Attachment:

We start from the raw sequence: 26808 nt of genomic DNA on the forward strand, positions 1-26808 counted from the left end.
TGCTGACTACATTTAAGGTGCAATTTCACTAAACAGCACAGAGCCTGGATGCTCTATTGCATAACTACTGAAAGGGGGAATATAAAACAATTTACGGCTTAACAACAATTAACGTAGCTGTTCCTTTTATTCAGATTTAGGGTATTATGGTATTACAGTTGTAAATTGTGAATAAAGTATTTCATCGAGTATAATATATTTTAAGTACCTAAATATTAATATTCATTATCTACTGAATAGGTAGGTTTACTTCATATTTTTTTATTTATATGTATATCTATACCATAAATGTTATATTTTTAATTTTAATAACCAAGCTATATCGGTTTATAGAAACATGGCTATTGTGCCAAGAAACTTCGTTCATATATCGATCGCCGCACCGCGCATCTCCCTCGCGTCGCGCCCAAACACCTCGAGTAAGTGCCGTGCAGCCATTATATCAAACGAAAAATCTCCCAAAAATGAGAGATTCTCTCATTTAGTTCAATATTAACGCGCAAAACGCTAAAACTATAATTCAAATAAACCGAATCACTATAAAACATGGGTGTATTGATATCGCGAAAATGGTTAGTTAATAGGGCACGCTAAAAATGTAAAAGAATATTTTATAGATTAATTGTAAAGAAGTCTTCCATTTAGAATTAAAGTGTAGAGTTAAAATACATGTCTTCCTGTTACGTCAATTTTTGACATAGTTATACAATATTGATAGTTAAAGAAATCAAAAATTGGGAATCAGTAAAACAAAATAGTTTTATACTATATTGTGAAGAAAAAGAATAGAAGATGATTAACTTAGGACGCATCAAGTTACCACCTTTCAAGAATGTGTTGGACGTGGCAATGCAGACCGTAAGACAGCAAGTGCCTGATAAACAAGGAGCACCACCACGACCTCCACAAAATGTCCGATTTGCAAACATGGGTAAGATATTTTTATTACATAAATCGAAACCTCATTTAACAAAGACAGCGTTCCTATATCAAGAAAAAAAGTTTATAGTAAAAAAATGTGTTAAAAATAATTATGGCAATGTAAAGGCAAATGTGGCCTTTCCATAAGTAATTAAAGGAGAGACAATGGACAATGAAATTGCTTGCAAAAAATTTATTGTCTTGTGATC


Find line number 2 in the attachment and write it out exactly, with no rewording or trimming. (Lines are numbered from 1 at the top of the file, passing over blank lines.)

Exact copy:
TGCTGACTACATTTAAGGTGCAATTTCACTAAACAGCACAGAGCCTGGATGCTCTATTGCATAACTACTGAAAGGGGGAATATAAAACAATTTACGGCTTAACAACAATTAACGTAGCTGTTCCTTTTATTCAGATTTAGGGTATTATGGTATTACAGTTGTAAATTGTGAATAAAGTATTTCATCGAGTATAATATATTTTAAGTACCTAAATATTAATATTCATTATCTACTGAATAGGTAGGTTTACTTCATATTTTTTTATTTATATGTATATCTATACCATAAATGTTATATTTTTAATTTTAATAACCAAGCTATATCGGTTTATAGAAACATGGCTATTGTGCCAAGAAACTTCGTTCATATATCGATCGCCGCACCGCGCATCTCCCTCGCGTCGCGCCCAAACACCTCGAGTAAGTGCCGTGCAGCCATTATATCAAACGAAAAATCTCCCAAAAATGAGAGATTCTCTCATTTAGTTCAATATTAACGCGCAAAACGCTAAAACTATAATTCAAATAAACCGAATCACTATAAAACATGGGTGTATTGATATCGCGAAAATGGTTAGTTAATAGGGCACGCTAAAAATGTAAAAGAATATTTTATAGATTAATTGTAAAGAAGTCTTCCATTTAGAATTAAAGTGTAGAGTTAAAATACATGTCTTCCTGTTACGTCAATTTTTGACATAGTTATACAATATTGATAGTTAAAGAAATCAAAAATTGGGAATCAGTAAAACAAAATAGTTTTATACTATATTGTGAAGAAAAAGAATAGAAGATGATTAACTTAGGACGCATCAAGTTACCACCTTTCAAGAATGTGTTGGACGTGGCAATGCAGACCGTAAGACAGCAAGTGCCTGATAAACAAGGAGCACCACCACGACCTCCACAAAATGTCCGATTTGCAAACATGGGTAAGATATTTTTATTACATAAATCGAAACCTCATTTAACAAAGACAGCGTTCCTATATCAAGAAAAAAAGTTTATAGTAAAAAAATGTGTTAAAAATAATTATGGCAATGTAAAGGCAAATGTGGCCTTTCCATAAGTAATTAAAGGAGAGACAATGGACAATGAAATTGCTTGCAAAAAATTTATTGTCTTGTGATC